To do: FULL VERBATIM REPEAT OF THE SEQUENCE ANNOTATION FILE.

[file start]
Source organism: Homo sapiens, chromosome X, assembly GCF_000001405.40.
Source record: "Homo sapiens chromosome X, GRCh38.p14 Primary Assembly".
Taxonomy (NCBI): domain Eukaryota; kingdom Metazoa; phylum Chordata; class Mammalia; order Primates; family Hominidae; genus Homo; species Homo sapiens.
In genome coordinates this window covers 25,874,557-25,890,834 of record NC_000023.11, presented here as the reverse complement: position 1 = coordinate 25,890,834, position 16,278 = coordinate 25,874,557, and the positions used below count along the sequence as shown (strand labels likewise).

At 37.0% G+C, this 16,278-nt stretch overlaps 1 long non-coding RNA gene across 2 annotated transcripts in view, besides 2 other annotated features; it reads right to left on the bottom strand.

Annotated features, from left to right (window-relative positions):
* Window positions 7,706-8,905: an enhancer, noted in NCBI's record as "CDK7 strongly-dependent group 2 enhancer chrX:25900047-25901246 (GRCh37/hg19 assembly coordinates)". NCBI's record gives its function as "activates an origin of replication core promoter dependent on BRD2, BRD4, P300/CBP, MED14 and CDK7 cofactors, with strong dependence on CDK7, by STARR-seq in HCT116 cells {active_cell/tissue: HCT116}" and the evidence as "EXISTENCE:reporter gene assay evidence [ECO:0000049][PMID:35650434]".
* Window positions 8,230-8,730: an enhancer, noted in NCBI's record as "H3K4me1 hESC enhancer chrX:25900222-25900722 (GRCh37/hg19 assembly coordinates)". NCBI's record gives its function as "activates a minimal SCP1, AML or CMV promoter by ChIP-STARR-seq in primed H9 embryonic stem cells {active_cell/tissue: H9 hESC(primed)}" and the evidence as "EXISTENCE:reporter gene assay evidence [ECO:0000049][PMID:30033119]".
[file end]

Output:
Source organism: Homo sapiens, chromosome X, assembly GCF_000001405.40.
Source record: "Homo sapiens chromosome X, GRCh38.p14 Primary Assembly".
Taxonomy (NCBI): domain Eukaryota; kingdom Metazoa; phylum Chordata; class Mammalia; order Primates; family Hominidae; genus Homo; species Homo sapiens.
In genome coordinates this window covers 25,874,557-25,890,834 of record NC_000023.11, presented here as the reverse complement: position 1 = coordinate 25,890,834, position 16,278 = coordinate 25,874,557, and the positions used below count along the sequence as shown (strand labels likewise).

At 37.0% G+C, this 16,278-nt stretch overlaps 1 long non-coding RNA gene across 2 annotated transcripts in view, besides 2 other annotated features; it reads right to left on the bottom strand.

Annotated features, from left to right (window-relative positions):
* Window positions 7,706-8,905: an enhancer, noted in NCBI's record as "CDK7 strongly-dependent group 2 enhancer chrX:25900047-25901246 (GRCh37/hg19 assembly coordinates)". NCBI's record gives its function as "activates an origin of replication core promoter dependent on BRD2, BRD4, P300/CBP, MED14 and CDK7 cofactors, with strong dependence on CDK7, by STARR-seq in HCT116 cells {active_cell/tissue: HCT116}" and the evidence as "EXISTENCE:reporter gene assay evidence [ECO:0000049][PMID:35650434]".
* Window positions 8,230-8,730: an enhancer, noted in NCBI's record as "H3K4me1 hESC enhancer chrX:25900222-25900722 (GRCh37/hg19 assembly coordinates)". NCBI's record gives its function as "activates a minimal SCP1, AML or CMV promoter by ChIP-STARR-seq in primed H9 embryonic stem cells {active_cell/tissue: H9 hESC(primed)}" and the evidence as "EXISTENCE:reporter gene assay evidence [ECO:0000049][PMID:30033119]".